The perjury trial of Barry Bonds has been delayed at least through July and likely beyond, as an appeal filed by prosecutors over key evidence for the trial winds through the legal system.
Federal court officials on Monday set a schedule for prosecutors
and Bonds' lawyers to submit legal written arguments to the 9th
U.S. Circuit Court of Appeals debating the admissibility of three
positive drug tests, so-called doping calendars and other evidence
allegedly linking Bonds to steroids use.
Jury selection for Bonds' trial had been scheduled to start
Monday, but was delayed last week after federal prosecutors
announced they would appeal U.S. District Court Judge Susan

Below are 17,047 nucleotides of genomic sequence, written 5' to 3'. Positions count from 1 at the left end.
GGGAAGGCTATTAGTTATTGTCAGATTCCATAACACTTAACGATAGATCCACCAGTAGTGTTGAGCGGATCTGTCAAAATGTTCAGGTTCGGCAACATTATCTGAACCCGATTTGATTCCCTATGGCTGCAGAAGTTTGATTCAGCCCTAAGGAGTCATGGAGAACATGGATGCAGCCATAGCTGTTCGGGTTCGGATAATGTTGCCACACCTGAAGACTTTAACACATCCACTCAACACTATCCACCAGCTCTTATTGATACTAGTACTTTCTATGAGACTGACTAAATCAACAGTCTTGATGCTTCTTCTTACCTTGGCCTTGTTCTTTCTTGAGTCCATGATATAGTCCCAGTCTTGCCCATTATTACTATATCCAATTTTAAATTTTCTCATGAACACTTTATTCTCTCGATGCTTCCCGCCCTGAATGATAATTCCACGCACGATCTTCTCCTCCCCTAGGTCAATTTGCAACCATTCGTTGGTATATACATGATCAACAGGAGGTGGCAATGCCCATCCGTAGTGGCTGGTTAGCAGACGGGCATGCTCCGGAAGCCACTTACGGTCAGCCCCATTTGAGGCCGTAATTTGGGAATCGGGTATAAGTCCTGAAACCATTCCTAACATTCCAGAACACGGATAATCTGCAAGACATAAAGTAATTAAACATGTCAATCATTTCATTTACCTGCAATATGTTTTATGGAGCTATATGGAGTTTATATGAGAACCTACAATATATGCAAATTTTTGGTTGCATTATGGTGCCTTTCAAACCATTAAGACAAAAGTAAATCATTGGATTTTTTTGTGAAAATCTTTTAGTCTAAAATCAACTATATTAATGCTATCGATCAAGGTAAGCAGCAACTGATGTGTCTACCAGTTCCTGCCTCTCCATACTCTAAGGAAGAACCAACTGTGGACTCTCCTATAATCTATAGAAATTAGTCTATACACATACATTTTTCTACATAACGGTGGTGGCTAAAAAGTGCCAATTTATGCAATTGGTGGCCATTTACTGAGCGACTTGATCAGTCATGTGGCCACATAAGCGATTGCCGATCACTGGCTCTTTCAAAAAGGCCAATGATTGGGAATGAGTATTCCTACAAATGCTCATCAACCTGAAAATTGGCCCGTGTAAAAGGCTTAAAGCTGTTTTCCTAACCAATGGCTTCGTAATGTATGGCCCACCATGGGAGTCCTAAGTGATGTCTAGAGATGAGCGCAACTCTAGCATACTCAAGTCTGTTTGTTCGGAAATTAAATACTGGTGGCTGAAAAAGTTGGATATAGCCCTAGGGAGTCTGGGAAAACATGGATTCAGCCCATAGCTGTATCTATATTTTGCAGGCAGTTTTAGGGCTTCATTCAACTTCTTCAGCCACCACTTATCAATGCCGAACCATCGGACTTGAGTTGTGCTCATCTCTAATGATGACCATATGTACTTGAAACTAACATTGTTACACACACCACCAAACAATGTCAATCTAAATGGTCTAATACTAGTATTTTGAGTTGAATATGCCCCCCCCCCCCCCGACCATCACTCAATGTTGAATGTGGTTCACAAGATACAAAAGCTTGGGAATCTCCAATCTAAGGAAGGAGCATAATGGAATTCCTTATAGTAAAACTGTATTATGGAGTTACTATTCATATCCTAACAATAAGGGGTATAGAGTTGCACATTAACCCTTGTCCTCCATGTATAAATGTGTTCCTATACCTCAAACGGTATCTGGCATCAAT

Illston's ruling barring them from showing that evidence to a jury.
Bonds has pleaded not guilty to lying to a grand jury in 2003
when he testified that he never knowingly used
performance-enhancing drugs. The home run king faces 10 counts of
making false statements to a grand jury and one count of
obstruction of justice.
Prosecutors are to file their opening brief on June 1, the
defense's response is due July 1 and prosecutors can submit a
rebuttal by July 15. The appeals court could then decide the issue
solely on the written materials or put the item on its next
available court calendar for oral arguments.
The deadlines set could be extended by either side with requests
for more time to complete their written arguments.
The appeals court doesn't have a deadline to decide the case
after it has considered all the arguments.
Once a three-judge panel decides the issue, the losing side can
appeal that ruling to a 15-judge panel of the appeals court or the
U.S. Supreme Court. When the case is returned to the trial court,
Illston will then schedule a new trial.